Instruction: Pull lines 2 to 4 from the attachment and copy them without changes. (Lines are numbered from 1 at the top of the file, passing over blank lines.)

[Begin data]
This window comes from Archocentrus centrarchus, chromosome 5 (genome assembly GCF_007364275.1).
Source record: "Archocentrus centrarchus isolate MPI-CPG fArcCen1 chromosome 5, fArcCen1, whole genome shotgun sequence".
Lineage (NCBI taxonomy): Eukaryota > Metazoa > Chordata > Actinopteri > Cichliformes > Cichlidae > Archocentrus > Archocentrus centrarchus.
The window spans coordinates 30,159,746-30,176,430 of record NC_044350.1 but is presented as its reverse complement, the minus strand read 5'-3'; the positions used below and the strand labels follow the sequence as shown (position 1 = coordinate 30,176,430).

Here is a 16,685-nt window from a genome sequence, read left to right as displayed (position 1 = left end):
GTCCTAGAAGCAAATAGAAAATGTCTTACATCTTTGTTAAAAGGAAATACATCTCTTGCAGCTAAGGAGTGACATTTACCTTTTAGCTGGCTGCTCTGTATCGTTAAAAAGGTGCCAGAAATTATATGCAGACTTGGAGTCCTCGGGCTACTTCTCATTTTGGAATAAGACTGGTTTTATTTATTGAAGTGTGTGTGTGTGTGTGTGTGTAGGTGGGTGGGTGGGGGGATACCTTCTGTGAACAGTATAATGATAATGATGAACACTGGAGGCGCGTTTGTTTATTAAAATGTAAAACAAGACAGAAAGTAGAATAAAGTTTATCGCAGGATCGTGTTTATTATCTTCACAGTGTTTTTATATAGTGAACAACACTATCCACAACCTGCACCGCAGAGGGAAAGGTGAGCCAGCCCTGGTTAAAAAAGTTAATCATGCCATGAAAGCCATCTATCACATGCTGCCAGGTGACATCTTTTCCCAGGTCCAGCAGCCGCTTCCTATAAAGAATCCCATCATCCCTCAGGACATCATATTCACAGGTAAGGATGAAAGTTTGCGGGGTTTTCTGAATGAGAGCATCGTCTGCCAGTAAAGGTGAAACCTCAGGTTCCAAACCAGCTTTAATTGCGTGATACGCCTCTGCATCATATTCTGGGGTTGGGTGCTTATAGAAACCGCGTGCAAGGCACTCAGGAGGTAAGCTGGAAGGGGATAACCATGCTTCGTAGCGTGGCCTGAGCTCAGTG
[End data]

Source record: "Archocentrus centrarchus isolate MPI-CPG fArcCen1 chromosome 5, fArcCen1, whole genome shotgun sequence".
Lineage (NCBI taxonomy): Eukaryota > Metazoa > Chordata > Actinopteri > Cichliformes > Cichlidae > Archocentrus > Archocentrus centrarchus.
The window spans coordinates 30,159,746-30,176,430 of record NC_044350.1 but is presented as its reverse complement, the minus strand read 5'-3'; the positions used below and the strand labels follow the sequence as shown (position 1 = coordinate 30,176,430).